Most people are better acquainted with desert or arid climate cacti, which enjoy hot, dry conditions and are typically grown for their elaborate or unusual shapes. Cacti that are grown for their flowers, however, are actually rain forest cacti. These cacti need more moisture, less heat and less sunlight than desert cacti in order to thrive. Rain forest flowering cacti are easy to care for and are grown indoors in most regions.
Pot your flowering cactus in a sturdy container that has drainage holes in the bottom. Plant the cactus in a well-draining potting mixture containing organic matter, such as a mixture of two parts peat moss, one part sand and one part garden soil.
Position your flowering cactus in bright, indirect or filtered sunlight. Keep the cactus away from direct sunlight to prevent sunburn of the foliage and flowers.
Water your flowering cactus one to three times per week during the spring and summer, providing water until it begins to drain from the bottom of the pot. Don't let the potting mix dry out completely in spring and summer, but also don't keep the soil waterlogged or soggy. You should water the flowering cactus when the topmost layer of potting mix begins to dry out.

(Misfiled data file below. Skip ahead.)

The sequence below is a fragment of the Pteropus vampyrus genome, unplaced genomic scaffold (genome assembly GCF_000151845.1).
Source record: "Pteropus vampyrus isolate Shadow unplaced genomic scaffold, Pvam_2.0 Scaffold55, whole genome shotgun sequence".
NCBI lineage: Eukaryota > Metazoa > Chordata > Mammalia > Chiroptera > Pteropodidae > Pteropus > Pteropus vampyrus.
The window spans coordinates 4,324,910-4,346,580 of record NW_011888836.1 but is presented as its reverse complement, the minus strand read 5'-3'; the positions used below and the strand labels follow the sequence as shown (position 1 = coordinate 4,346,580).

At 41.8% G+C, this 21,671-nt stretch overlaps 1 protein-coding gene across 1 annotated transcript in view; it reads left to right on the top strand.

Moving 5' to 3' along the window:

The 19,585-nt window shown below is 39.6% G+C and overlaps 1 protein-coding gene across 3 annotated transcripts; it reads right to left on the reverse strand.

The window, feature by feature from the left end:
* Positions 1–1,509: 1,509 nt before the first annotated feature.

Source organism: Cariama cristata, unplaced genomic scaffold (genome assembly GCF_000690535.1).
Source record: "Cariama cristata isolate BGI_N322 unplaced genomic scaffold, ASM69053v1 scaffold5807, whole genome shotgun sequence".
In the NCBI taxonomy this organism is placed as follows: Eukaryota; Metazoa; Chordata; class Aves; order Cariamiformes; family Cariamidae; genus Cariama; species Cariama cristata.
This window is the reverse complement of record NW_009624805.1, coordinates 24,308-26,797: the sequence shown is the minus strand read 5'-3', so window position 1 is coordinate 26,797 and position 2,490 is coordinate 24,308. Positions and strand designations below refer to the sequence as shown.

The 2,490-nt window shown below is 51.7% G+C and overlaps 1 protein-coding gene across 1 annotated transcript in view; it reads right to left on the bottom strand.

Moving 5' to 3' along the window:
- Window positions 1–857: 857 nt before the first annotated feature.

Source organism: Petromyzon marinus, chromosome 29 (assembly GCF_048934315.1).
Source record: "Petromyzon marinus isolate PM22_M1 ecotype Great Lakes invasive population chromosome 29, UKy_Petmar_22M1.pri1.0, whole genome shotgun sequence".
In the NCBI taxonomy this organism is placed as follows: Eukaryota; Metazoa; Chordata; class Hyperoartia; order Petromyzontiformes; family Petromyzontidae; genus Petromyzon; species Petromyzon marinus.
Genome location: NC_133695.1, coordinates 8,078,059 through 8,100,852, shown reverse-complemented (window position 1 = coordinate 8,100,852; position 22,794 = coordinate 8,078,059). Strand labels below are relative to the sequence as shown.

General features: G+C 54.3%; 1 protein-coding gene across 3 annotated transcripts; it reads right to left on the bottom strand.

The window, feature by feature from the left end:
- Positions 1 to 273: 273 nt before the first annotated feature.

Feed your flowering cactus once every month while it's actively growing with a 10-10-10 NPK formula liquid houseplant fertilizer. Follow the dosage instructions on the fertilizer label and apply the fertilizer during watering.
Mist your flowering cactus daily with warm water to keep relative humidity levels at 50 percent or higher. If the flowering cactus's flower buds begin to drop before flowering, the air humidity is likely too low and temperatures are too high.